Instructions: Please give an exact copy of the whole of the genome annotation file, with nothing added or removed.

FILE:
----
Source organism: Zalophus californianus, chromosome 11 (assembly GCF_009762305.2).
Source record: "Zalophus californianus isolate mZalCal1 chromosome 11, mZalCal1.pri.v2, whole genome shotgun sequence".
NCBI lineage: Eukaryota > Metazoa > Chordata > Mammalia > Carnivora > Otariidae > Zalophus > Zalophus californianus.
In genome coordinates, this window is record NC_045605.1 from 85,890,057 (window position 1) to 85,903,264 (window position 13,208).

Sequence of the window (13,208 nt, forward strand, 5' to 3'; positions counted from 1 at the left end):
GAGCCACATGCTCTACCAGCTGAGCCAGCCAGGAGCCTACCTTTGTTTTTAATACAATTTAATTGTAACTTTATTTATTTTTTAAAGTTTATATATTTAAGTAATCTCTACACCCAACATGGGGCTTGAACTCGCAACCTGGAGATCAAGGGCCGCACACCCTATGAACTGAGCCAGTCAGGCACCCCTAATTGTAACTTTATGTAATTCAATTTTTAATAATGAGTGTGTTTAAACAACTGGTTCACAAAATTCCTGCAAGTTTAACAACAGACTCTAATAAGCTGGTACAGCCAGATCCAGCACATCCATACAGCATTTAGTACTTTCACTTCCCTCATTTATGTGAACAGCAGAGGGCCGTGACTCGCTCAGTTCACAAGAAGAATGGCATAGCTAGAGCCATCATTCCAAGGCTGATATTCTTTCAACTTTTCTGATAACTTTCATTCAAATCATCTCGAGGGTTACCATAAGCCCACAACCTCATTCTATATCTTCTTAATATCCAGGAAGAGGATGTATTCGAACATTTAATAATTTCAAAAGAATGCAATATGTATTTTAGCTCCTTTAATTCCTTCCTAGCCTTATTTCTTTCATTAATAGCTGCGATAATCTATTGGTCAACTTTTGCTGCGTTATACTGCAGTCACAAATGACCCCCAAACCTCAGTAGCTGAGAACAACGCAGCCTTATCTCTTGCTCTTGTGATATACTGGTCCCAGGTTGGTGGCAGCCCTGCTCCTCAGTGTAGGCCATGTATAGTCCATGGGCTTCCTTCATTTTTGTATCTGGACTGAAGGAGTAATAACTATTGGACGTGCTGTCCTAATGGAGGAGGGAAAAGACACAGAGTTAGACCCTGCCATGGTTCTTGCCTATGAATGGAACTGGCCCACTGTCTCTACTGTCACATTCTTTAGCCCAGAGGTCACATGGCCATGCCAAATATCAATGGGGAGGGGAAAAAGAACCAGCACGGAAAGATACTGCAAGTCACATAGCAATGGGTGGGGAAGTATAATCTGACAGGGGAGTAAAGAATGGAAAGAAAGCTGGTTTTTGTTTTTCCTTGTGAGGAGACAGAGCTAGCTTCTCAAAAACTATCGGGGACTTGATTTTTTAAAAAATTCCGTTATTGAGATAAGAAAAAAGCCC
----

Source organism: Zalophus californianus, chromosome 11 (assembly GCF_009762305.2).
Source record: "Zalophus californianus isolate mZalCal1 chromosome 11, mZalCal1.pri.v2, whole genome shotgun sequence".
NCBI lineage: Eukaryota > Metazoa > Chordata > Mammalia > Carnivora > Otariidae > Zalophus > Zalophus californianus.
In genome coordinates, this window is record NC_045605.1 from 85,890,057 (window position 1) to 85,903,264 (window position 13,208).

Sequence of the window (13,208 nt, forward strand, 5' to 3'; positions counted from 1 at the left end):
GAGCCACATGCTCTACCAGCTGAGCCAGCCAGGAGCCTACCTTTGTTTTTAATACAATTTAATTGTAACTTTATTTATTTTTTAAAGTTTATATATTTAAGTAATCTCTACACCCAACATGGGGCTTGAACTCGCAACCTGGAGATCAAGGGCCGCACACCCTATGAACTGAGCCAGTCAGGCACCCCTAATTGTAACTTTATGTAATTCAATTTTTAATAATGAGTGTGTTTAAACAACTGGTTCACAAAATTCCTGCAAGTTTAACAACAGACTCTAATAAGCTGGTACAGCCAGATCCAGCACATCCATACAGCATTTAGTACTTTCACTTCCCTCATTTATGTGAACAGCAGAGGGCCGTGACTCGCTCAGTTCACAAGAAGAATGGCATAGCTAGAGCCATCATTCCAAGGCTGATATTCTTTCAACTTTTCTGATAACTTTCATTCAAATCATCTCGAGGGTTACCATAAGCCCACAACCTCATTCTATATCTTCTTAATATCCAGGAAGAGGATGTATTCGAACATTTAATAATTTCAAAAGAATGCAATATGTATTTTAGCTCCTTTAATTCCTTCCTAGCCTTATTTCTTTCATTAATAGCTGCGATAATCTATTGGTCAACTTTTGCTGCGTTATACTGCAGTCACAAATGACCCCCAAACCTCAGTAGCTGAGAACAACGCAGCCTTATCTCTTGCTCTTGTGATATACTGGTCCCAGGTTGGTGGCAGCCCTGCTCCTCAGTGTAGGCCATGTATAGTCCATGGGCTTCCTTCATTTTTGTATCTGGACTGAAGGAGTAATAACTATTGGACGTGCTGTCCTAATGGAGGAGGGAAAAGACACAGAGTTAGACCCTGCCATGGTTCTTGCCTATGAATGGAACTGGCCCACTGTCTCTACTGTCACATTCTTTAGCCCAGAGGTCACATGGCCATGCCAAATATCAATGGGGAGGGGAAAAAGAACCAGCACGGAAAGATACTGCAAGTCACATAGCAATGGGTGGGGAAGTATAATCTGACAGGGGAGTAAAGAATGGAAAGAAAGCTGGTTTTTGTTTTTCCTTGTGAGGAGACAGAGCTAGCTTCTCAAAAACTATCGGGGACTTGATTTTTTAAAAAATTCCGTTATTGAGATAAGAAAAAAGCCC